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andy1213 (Structural) (OP)
26 Feb 06 9:05
Aside from controlling differential settlements of foundations, structurally speaking, what are the uses of tie beams/footing girders in a structure? I noticed, some engineers model their structure with tie beams while some are not. why?  
Lutfi (Structural)
26 Feb 06 12:01
This is a loaded question!

1. I use tie beams to carry lateral loads, if needed. They can be supporting masonry walls.

2. If you are relying on roof or floor diaphragm, you will need tie beams to act as chords for the diaphragm. This must be evaluated for tensile and compressive loads.

It really depends on what these elements are being used for. We simply can not add them to the structure without clear purpose.

I hope this helps.

Regards,
Lutfi

SlideRuleEra (Structural)
26 Feb 06 15:46
Sometimes, it is the most economical foundation. For certain industrial structures, such as electrostatic precipitators, the only loads are regularly spaced point loads. Put the tie beam intersections directly under each column. Have piling or drilled piers at the intersections. Saves a lot of mass foundation concrete (and dead load on the piling), when compared to a solid slab. For this application a reinforced two-way topping slab (8" thick or so) is normally put on top of the tie beam grid, for maintenance access.

www.SlideRuleEra.net reading

jike (Structural)
26 Feb 06 17:21
Engineers use tie beams or grade beams for a variety of reasons. Sometimes I use them to:

carry wall loads
distribute shear to multiple footings
take overturning out of an eccentric footing
transfer vertical load to adjacent footings

I hope this helps answer your question!
  
haynewp (Structural)
26 Feb 06 17:52
Tie beams are also sometimes required to keep the foundation elements from spreading apart during a seismic event.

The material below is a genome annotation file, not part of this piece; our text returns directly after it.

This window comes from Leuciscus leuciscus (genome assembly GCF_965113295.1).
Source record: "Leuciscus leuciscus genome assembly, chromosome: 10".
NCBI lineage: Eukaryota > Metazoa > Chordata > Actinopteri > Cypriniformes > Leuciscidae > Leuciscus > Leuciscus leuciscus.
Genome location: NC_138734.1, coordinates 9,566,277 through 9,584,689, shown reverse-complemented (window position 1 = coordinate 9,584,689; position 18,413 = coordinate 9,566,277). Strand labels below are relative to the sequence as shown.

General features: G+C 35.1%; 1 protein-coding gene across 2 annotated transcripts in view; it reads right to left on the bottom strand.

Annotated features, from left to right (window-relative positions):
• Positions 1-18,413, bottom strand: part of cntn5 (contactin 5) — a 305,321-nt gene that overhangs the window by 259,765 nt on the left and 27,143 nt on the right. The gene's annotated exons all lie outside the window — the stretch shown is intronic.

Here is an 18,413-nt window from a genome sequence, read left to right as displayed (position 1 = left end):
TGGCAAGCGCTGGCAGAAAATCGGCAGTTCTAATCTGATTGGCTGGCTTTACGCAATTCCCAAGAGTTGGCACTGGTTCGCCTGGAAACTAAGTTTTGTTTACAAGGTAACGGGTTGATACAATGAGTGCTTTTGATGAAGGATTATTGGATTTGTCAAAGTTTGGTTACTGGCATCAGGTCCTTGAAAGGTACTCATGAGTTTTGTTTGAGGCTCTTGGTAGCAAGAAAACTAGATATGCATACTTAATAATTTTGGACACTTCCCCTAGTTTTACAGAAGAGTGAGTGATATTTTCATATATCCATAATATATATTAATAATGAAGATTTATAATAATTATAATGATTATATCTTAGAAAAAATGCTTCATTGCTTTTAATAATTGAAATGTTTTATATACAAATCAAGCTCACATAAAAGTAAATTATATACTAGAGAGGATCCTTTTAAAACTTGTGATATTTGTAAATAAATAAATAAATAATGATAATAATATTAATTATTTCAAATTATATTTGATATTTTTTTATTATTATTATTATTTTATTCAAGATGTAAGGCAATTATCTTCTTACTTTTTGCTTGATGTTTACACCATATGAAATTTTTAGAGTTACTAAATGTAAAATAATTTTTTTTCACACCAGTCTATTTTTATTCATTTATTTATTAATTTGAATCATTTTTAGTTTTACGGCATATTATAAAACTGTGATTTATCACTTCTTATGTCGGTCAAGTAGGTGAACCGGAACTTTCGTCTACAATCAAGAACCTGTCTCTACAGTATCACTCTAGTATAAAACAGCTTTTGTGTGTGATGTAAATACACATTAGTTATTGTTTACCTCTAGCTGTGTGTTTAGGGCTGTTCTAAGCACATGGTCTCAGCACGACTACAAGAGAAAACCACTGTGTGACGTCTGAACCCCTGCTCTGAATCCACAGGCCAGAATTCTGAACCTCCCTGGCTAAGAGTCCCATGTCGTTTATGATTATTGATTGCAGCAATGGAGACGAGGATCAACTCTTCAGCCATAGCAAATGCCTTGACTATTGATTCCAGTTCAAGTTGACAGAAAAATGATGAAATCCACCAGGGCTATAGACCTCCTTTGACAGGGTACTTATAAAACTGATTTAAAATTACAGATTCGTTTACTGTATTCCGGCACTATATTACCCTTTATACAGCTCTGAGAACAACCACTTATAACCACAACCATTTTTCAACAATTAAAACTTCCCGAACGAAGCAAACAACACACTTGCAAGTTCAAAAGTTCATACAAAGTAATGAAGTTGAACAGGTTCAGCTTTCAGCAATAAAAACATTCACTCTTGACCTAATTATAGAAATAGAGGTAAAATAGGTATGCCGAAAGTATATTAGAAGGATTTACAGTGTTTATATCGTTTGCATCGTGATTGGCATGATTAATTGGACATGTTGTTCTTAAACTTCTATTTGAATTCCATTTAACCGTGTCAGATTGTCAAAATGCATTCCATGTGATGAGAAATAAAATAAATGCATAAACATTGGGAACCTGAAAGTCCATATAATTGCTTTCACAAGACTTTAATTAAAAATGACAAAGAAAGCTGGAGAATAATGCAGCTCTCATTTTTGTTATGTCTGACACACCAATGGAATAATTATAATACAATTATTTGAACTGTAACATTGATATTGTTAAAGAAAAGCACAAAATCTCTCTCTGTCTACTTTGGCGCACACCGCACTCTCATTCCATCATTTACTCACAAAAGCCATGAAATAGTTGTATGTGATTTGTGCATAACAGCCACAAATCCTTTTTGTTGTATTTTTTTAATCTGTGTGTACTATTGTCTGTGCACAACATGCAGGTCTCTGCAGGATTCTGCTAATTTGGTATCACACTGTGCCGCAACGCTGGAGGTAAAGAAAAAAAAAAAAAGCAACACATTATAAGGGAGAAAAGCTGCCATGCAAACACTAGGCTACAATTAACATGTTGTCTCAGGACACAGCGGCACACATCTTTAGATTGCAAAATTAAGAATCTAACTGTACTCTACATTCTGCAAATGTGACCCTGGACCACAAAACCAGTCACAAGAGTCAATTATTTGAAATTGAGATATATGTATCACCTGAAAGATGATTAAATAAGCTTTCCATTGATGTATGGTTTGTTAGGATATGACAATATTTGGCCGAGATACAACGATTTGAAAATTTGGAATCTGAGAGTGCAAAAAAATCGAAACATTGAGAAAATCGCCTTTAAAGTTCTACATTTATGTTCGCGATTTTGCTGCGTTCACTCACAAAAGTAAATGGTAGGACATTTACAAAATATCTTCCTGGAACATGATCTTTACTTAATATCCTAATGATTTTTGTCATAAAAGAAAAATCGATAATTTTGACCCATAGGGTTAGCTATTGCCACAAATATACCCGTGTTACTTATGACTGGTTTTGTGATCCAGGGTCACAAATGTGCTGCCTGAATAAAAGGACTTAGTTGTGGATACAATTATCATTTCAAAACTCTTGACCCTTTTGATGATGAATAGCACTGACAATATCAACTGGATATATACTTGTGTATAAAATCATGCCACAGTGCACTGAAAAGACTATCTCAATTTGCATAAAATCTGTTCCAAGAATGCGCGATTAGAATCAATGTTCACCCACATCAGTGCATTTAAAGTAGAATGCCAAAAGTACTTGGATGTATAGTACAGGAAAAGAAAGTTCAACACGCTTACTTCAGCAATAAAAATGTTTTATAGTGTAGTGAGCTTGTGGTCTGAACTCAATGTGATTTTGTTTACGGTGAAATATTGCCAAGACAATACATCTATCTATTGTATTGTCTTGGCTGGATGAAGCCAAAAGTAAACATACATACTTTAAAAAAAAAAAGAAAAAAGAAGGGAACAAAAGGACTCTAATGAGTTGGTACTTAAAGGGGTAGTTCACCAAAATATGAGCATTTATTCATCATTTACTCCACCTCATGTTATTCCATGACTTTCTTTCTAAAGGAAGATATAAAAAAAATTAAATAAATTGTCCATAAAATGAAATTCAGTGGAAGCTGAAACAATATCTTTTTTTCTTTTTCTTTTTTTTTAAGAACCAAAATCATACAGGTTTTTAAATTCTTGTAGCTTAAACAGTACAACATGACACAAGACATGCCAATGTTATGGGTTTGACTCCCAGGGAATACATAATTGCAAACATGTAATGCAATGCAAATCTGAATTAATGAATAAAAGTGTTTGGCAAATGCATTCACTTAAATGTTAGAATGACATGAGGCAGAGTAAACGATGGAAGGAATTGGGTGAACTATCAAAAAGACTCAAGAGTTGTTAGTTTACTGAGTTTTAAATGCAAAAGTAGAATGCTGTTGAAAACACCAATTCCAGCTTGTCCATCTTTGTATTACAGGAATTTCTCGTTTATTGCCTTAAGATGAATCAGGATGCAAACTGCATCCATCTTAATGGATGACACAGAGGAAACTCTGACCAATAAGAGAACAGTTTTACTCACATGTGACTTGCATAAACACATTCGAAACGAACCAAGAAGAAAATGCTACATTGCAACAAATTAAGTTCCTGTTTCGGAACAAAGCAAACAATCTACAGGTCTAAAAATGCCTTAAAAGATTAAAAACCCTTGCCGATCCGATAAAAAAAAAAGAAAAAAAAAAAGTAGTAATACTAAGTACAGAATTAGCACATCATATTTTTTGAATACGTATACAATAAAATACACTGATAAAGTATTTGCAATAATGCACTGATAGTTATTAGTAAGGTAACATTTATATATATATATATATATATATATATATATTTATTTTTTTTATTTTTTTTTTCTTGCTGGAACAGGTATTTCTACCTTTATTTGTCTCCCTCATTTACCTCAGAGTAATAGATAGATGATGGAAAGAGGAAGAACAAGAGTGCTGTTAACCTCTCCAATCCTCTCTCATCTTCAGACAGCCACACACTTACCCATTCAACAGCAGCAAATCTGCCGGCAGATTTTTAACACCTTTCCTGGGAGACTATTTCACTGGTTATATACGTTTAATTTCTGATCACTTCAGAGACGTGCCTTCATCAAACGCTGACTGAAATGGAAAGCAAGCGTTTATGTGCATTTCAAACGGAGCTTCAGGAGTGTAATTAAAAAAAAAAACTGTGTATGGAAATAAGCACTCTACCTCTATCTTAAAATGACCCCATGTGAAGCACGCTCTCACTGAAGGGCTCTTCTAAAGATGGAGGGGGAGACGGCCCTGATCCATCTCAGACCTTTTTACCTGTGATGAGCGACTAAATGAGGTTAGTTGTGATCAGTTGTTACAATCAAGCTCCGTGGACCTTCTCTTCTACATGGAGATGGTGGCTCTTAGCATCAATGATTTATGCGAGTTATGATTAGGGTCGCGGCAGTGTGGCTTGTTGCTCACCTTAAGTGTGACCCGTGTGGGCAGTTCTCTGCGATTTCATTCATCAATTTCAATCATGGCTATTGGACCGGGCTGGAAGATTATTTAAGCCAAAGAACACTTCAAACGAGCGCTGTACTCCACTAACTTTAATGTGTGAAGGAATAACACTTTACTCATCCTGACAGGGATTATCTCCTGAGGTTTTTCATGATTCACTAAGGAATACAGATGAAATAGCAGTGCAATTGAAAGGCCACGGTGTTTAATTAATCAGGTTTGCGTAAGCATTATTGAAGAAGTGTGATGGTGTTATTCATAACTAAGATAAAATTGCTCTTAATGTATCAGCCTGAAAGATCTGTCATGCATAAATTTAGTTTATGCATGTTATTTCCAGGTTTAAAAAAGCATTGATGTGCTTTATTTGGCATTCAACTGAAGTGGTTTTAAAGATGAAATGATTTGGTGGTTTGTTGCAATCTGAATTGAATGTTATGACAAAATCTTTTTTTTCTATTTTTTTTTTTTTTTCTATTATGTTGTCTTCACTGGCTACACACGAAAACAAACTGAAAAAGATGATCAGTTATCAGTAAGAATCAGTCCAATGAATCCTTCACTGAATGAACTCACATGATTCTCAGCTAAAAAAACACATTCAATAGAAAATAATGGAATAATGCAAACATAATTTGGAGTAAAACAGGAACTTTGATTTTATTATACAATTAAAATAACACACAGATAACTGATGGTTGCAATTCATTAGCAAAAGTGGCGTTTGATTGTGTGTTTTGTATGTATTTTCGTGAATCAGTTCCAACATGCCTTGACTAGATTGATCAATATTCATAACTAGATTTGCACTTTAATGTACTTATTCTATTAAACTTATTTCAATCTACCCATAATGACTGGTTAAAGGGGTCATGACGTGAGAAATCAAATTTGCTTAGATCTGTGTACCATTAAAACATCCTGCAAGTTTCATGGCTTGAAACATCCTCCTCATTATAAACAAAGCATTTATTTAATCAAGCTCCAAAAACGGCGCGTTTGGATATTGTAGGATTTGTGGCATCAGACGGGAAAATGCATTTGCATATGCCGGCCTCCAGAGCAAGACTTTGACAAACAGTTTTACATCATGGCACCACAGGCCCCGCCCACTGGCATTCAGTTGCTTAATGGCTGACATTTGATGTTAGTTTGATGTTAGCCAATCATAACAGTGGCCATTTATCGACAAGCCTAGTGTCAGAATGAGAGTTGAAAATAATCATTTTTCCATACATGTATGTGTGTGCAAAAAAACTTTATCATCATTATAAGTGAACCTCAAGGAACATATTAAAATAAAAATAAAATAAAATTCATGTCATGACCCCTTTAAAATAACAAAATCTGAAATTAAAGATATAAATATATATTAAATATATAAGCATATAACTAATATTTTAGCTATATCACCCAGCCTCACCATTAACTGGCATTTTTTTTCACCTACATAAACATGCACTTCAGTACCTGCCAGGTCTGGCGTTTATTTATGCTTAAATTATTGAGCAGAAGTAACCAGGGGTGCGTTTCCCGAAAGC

andy1213 (Structural) (OP)
26 Feb 06 19:38
Thanks for the input guys. By the way, I work with an EPC company specializing in petrochemical projects and I deal with several design subcontractors. Its been the cause of arguments in my office because some engineers insist to put tie beams because they said its a common practice in the petrochemical designs but I am after the economical design and as much as necessary I want to remove those tie beams justified by analysis that they’re not actually needed in the structure, say a steel or concrete piperack structure. Is their reason justifiable or they're just following a set of old uneconomical design practice?
JAE (Structural)
26 Feb 06 21:26
What haynewp says - they are required in the UBC & IBC in some areas of specific seismic levels (many times associated with the risk of liquefaction).

I could also see using it to tie in lateral systems and delver the lateral load to the earth in a more competent manner.  

I could also see using it if the structure was on a hillside and I was concerned about cut/fill settlements or other instabilities from a geotechnical consideration.

I could also see using it if there were plans (current or future) to excavate beside footings where lateral forces were intended to be resisted by earth pressure.

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